Leadership And Decisions

Here’s a great topic for a few lazy-hazy days during the summer doldrums – the vital role that decision making plays in overall leadership effectiveness. I use the expression ‘vital role’ because I believe that conventional wisdom supports the notion that an indecisive leader is no leader!

If we begin with the definition that a leader is one who "focuses the desire for change that’s resident in others and who then facilitates the creation of a sustainable new reality, we can see readily that decision making is important, if not essential, for both aspects – focusing and facilitating. Its application, however, would be somewhat different in each case.

The business of business is change – specifically the creation/preservation of value. The usual processes within the majority of business and related organizations are collaborative and value is added through efficient and effective incremental, synergistic effort. The criteria for success are contained in deliberate, optimal outcomes (what the market wants to buy) and reasonable effort, time and cost (what the organization wants to invest).

So, keeping processes ‘on-track’, which is the pursuit of success in the face of inevitable difficulties, obstacles and setbacks, requires innumerable ongoing decisions. Some decisions will be crucial (irrevocable once made); some will be complex (affecting many aspects and interests); and some will be complicated (initiating additional changes in other, non-related fields); yet others are going to be sensitive (having a profound impact on some or all).

Some decisions too are spontaneous and immediate, while others are protracted and deliberate. At the same time, part of the total decisions made will have their primary impact on the leader and likely a much larger part will impact and involve others - followers (directly affected) and collaterals (indirectly affected).

Decisions, and the way they’re made, are indeed a challenging issue and they are also central to the sustainable success that every leader seeks. They are well worthy of our attention.

What really goes on . . .
There have been significant advances in neuro-physiology and neuro-psychology in the past decade. With the assistance of some remarkable new technologies, like fMRI, we are now able to track brain activities during hither-to-fore invisible processes such as decision making and learning experiences.

The mysterious relationship that exists between brain, mind and consciousness is not yet fully revealed but we already know of the role of dopamine, a neurotransmitter that generates pleasure. Researchers discovered back in 1954 that dopamine produces pleasurable sensations. They also discovered that we can have too much of a good thing. Over-stimulation of the brain’s nucleus accumbens (NAcc) – the source of dopamine - results in symptoms identical to those of substance addiction – a perpetual and perhaps fatal ‘high’!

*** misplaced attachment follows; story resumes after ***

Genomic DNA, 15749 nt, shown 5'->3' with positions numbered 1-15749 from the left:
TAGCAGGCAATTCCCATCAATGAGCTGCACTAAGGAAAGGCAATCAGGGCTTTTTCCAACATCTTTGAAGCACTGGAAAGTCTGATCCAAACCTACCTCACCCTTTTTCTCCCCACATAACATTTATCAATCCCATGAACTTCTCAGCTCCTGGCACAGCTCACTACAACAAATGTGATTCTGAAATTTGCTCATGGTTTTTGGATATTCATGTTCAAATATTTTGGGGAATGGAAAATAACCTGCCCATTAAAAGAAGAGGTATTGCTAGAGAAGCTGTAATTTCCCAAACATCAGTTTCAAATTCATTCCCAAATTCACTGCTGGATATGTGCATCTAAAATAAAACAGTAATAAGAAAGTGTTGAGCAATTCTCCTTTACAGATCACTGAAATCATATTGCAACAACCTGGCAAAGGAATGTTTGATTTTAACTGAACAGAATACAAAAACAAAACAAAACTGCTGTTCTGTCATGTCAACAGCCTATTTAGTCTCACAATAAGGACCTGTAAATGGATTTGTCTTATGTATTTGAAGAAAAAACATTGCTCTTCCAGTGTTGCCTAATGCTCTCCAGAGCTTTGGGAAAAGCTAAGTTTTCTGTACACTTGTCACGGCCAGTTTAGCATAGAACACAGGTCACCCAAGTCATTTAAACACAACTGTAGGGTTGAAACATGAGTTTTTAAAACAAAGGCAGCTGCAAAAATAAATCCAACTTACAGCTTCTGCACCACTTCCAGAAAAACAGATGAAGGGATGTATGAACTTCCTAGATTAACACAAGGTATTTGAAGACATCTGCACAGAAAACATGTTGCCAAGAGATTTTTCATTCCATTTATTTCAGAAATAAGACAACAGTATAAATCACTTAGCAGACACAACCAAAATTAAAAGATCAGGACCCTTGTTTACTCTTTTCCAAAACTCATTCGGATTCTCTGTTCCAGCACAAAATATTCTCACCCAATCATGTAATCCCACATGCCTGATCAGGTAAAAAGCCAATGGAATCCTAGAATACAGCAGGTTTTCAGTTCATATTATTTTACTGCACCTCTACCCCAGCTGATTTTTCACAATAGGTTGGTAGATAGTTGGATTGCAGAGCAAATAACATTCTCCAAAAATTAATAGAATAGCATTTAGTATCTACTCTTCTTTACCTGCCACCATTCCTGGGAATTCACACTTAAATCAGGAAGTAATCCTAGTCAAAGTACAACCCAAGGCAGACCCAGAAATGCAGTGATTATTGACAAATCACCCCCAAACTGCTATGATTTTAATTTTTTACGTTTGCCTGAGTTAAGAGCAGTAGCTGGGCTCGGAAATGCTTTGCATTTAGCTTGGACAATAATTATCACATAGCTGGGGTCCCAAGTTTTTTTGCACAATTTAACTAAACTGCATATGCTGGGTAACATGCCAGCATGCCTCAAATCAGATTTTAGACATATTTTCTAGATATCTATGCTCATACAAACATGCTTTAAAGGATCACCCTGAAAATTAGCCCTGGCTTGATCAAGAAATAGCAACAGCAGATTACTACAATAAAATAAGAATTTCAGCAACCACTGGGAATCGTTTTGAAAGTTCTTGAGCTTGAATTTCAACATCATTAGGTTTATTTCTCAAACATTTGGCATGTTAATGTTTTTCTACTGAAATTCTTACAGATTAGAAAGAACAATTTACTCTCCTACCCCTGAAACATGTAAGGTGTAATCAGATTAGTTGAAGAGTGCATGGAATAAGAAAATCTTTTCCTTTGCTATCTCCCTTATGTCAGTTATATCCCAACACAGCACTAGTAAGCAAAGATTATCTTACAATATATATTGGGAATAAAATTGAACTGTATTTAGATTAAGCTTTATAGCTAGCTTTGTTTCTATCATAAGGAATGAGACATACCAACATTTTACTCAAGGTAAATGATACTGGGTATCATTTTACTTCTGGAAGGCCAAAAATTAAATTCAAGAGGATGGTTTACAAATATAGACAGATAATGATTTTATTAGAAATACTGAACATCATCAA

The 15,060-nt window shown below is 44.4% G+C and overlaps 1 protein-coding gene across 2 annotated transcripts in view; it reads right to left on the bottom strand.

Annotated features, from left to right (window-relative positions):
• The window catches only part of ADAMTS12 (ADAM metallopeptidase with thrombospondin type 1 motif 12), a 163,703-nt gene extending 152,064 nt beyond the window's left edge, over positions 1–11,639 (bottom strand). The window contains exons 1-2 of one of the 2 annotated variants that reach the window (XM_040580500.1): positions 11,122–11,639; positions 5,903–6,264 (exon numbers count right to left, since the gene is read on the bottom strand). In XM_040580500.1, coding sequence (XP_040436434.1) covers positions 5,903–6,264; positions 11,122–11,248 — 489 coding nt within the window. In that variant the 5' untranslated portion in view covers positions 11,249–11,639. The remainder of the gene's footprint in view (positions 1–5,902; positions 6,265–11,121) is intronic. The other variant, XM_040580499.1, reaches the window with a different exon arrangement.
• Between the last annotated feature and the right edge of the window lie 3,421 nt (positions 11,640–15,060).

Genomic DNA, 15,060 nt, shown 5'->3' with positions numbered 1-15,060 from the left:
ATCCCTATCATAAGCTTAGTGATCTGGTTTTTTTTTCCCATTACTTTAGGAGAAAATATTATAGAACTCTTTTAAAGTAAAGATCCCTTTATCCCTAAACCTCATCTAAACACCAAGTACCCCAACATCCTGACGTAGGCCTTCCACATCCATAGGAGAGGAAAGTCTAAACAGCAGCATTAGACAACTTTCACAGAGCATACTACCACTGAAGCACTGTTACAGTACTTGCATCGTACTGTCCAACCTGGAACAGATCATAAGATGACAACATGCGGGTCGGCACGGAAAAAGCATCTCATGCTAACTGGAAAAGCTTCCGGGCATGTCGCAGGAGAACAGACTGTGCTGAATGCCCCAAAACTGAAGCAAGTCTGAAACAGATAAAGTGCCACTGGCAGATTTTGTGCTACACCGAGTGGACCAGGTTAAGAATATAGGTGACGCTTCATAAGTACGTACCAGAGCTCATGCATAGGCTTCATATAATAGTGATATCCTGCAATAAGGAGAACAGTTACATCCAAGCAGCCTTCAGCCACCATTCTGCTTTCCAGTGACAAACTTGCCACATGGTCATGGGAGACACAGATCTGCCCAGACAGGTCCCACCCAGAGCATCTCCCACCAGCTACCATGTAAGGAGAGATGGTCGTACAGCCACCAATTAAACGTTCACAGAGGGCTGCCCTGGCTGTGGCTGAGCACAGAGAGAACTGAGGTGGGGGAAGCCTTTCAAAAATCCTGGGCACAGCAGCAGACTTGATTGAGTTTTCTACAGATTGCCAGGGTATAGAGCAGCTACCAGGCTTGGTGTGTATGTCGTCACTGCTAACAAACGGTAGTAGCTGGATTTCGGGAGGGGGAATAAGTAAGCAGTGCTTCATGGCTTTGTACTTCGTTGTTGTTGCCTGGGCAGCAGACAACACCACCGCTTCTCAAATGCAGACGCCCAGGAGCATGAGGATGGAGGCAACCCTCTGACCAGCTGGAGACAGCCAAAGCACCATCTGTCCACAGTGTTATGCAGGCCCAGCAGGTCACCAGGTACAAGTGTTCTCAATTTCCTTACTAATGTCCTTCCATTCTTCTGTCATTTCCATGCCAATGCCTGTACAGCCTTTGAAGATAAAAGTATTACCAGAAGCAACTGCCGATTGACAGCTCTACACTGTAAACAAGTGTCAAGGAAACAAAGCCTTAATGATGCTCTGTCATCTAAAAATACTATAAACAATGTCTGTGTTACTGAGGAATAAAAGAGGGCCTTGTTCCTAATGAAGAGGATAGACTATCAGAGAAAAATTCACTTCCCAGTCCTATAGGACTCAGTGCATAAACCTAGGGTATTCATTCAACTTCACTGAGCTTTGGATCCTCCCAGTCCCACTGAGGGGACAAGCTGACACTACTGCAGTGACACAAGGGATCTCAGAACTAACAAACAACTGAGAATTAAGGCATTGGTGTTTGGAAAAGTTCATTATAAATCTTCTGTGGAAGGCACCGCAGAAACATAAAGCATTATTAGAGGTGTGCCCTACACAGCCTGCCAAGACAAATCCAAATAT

Dopamine is not just the source of pleasure and happiness; further studies showed that this one neurotransmitter actually helps to regulate all of our emotions from intense love to outright disgust. It is the common neural currency of the mind, a simple molecule that helps us to decide between alternatives. It provides a critically important link between emotions and insights and this has a profound effect on learning and decision making.

When the Greeks proposed long ago that rationality had to be the hallmark of human achievement they led us astray! It is now well established that the processes of decision making and learning actually begin with fluctuations of dopamine and the pleasurable emotional responses that follow. It is neither the amount of available information nor the sheer efficiency of our rational processes that results in expert performance but rather the effective impact of dopamine surges which we create.

Seeing it at work . . .
In Jonah Lehrer’s excellent book "How We Decide”, he offers several examples which are convincing. Among these examples are NFL quarterback Tom Brady who can make consistent, high quality decisions under extreme stress when passing the ball to best advantage in those micro-seconds before he’s ‘taken out’; Bill Robertie who is world class in three different fields – chess, backgammon and poker; and Herb Stein who is the key man and lead director in the high pressure world of soap opera production.